Paul nipped into town before we left to get some fresh goods and then we set off, with the washing adorning our bow, fluttering chearily in the breeze. We did a brief stop at the sanitary station in readiness for the sanitary station desert ahead and then it was off through the narrows. I am very glad we chose this time of year to “do” the Gollie. It must be absolute chaos at some of the pinch points! We encountered 3 boats at the end of one such section. They seemed to be playing a game of dodgems. We just pulled over and let them sort themselves out and then proceeded.

The Aqueduct was absolutely heaving on this fine and sunny day. We were going to put the drone up again but it would have been too complex. We gave way to one of the trip boats and then followed them across. It made me smile to think that I had been wearing a coat and furry scarf on the way over and, today I had gone sleeveless.

We met a couple and their son, walking across the ‘duct – I’d say he was around six years old. We asked his parents if he’d like a ride across. They were delighted and his little face melted my heart. In reality, you don’t actually need to steer across the aqueduct. The boat just nudges its own way across, but we let him think that he was steering and told him he was a natural.

I asked if they would be going much further and offered to let him help us do the lifting of the next lift bridge. It’s a fair few turns to get the bridge raised but Dylan didn’t flinch (although I think Paul was doing most of the work). His little face! I asked if he’d had Weetabix for breakfast and he had! Good job really as he then had to wind the bridge back down. His folks took loads of photos and were very appreciative of our “kindness”. He’ll have something for show and tell on Monday, bless him.

We pulled over mid afternoon at a pleasant spot, just near Pentre. Trees and birdsong. And solar for a while. It would do – especially as we had just come off hook-up and our batteries were fully charged. We noticed, by the way, that the going was a little quicker this way, aided by the flow.

We watched Eurovision, which we haven’t done for a while. It’s much more entertaining these days – although I don’t like the new voting. During the evening, there was a steady succession of people running by with head torches. I looked online to see what was occurring and drew a blank. It may have been a “dark run.” – which appears to be a thing! Along a canal towpath. At night. Seems like a recipe for a sprained ankle to me!

We left our nice spot after another lie-in and set off for The Poachers, George’s esrtwhile “toy pub” near Weston Rhyn, where we had met Nanny Lynne last week. We were meeting her there again and also getting our weekly shop delivered.

We passed through the two tunnels from earlier in the week, experiencing a bit of excitement near the end of Chirk tunnel. We were the last in a procession of three boats and it seemed that someone had started entering the tunnel from the other end. We could hear shouting and engines revving – a sure indicator of something amiss! We had a to rely on a passer by, walking through the tunnel, to tell us what had been going on. By the time we reached the end, they’d all sorted themselves out and were waiting serenely for their turn to enter the tunnel.

As it was quite quiet and we knew there was no-one behind us, Paul sent the drone up for some footage of the Georgian and Victorian marvels, the Chirk Aqueduct and Viaduct. I don’t think we’ll ever tire of the thrill of these incredible structures.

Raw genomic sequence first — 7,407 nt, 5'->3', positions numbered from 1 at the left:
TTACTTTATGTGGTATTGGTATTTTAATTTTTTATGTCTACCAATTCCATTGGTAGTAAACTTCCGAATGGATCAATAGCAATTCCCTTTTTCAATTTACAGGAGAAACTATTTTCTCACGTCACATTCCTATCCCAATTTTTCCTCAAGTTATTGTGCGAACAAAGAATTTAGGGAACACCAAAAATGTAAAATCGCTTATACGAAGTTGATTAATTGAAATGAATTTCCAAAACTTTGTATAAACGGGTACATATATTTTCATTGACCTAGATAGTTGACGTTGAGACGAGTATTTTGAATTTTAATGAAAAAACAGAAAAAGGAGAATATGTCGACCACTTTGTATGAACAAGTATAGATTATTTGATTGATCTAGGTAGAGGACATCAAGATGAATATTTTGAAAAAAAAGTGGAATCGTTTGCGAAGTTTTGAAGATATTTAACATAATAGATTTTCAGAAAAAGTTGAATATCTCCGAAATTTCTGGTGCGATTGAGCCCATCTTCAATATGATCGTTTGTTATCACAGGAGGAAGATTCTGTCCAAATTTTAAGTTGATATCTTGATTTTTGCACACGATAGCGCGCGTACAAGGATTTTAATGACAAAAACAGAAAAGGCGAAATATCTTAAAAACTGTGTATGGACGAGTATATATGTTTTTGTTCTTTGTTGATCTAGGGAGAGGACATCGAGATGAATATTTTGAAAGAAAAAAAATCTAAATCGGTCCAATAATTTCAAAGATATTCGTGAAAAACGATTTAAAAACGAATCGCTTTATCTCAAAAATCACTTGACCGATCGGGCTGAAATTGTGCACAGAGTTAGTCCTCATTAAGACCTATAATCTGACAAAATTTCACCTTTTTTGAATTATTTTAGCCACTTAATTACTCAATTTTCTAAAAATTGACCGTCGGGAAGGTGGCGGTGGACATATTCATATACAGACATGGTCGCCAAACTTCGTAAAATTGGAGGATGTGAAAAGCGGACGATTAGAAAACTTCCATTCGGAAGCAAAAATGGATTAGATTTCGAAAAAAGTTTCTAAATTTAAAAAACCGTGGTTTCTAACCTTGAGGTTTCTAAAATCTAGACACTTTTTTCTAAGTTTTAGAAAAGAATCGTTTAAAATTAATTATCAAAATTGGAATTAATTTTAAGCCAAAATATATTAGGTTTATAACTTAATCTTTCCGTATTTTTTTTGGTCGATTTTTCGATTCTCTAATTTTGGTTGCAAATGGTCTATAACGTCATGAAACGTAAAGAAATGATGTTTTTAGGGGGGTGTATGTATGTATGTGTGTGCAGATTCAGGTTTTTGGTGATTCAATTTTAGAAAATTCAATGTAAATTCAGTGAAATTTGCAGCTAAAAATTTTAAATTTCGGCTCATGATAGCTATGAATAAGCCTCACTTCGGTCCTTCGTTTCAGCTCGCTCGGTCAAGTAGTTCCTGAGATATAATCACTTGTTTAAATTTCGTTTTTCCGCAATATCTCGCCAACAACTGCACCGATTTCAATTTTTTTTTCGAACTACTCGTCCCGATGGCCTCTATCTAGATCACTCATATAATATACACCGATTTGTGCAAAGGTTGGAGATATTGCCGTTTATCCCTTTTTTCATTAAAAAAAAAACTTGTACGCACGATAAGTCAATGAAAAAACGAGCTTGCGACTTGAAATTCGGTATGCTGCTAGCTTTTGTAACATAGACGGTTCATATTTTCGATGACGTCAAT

We arrived at our rendezvous, tied up and along came Lynne. She had very kindly accepted a parcel for me and was hand-delivering it. We had a chat and a cuppa and then off she went again to disturb some more worms in her garden. And slay those dreaded dandelions, with their pesky taproots!

Another week over. I’m Rather afraid that after this week of marvels, next week’s tales are going to be a bit tame, although we will be breaking new ground for us and Old Nick by taking a burble up the Montgomery Canal. We’ll leave you with a quick vid of us, burbling!

TOTAL 2023

6 Replies to “Walking In the Air”

  1. Thoroughly enjoyed ‘Walking in the Air’ with you & for the lovely write-up of our time together. I was also a tad cross that I hadn’t taken any pics – we were too busy chatting . . !
    Loved your additions of phonetic pronunciations of the Welsh place names – & their accuracy! You have certainly done this neck of the woods at the right time of year – &, as a Welshwoman, thoroughly approve of your glowing appreciation. Dai iawn! X x

  2. HI Kay,
    what a lovely post, it’s years since we’ve been on the Llangolllen and now I REALLY want to go again! Once we made the mistake of beiing there in August, and came back over the Ponty on Bank Holiday weekend. What idiots! we had to wait for 13 boats to cross before we could go over, and obviously gave way to the trip boat too. I don’t imagine they can possibly keep to a timetable. Great photos too

  3. Good morning ! Just a quick note to say thank you for taking the time to publish your travel diary. I have followed you from the start and sometimes (as now watching you in sunny May June whilst sipping tea in chilly grey November!) get behind a bit. They are interesting and amusing, great writing style. We live, I suspect not far from your home ground , in Chichester, have a Narrowboat share and a caravan so as work slows, the chance to explore more of this beautiful country increases. Currently reading your Llangollen diaries which we know well from caravan travels but not on the canal.
    So thanks again for the diaries , at my current reading rate I’ll be reading your winter ones in spring but never mind.
    Best wishes for Christmas and the New Year
    Steve Hawkins

    1. Hi Steve. Lovely to hear from you and thank you for your very kind comments. It is always good to hear from someone – I often think that I am blogging into the void, but I blog largely so that, when we are in our dotage, we have something to look back on. We are ex-caravanners and blogged about that too, both home and abroad and also about two longish RV holidays in Canada (Vancouver to Calgary) and the US(Denver to Seattle via Yellowstone) which we absolutely loved. Time for another, I think? All the best to you.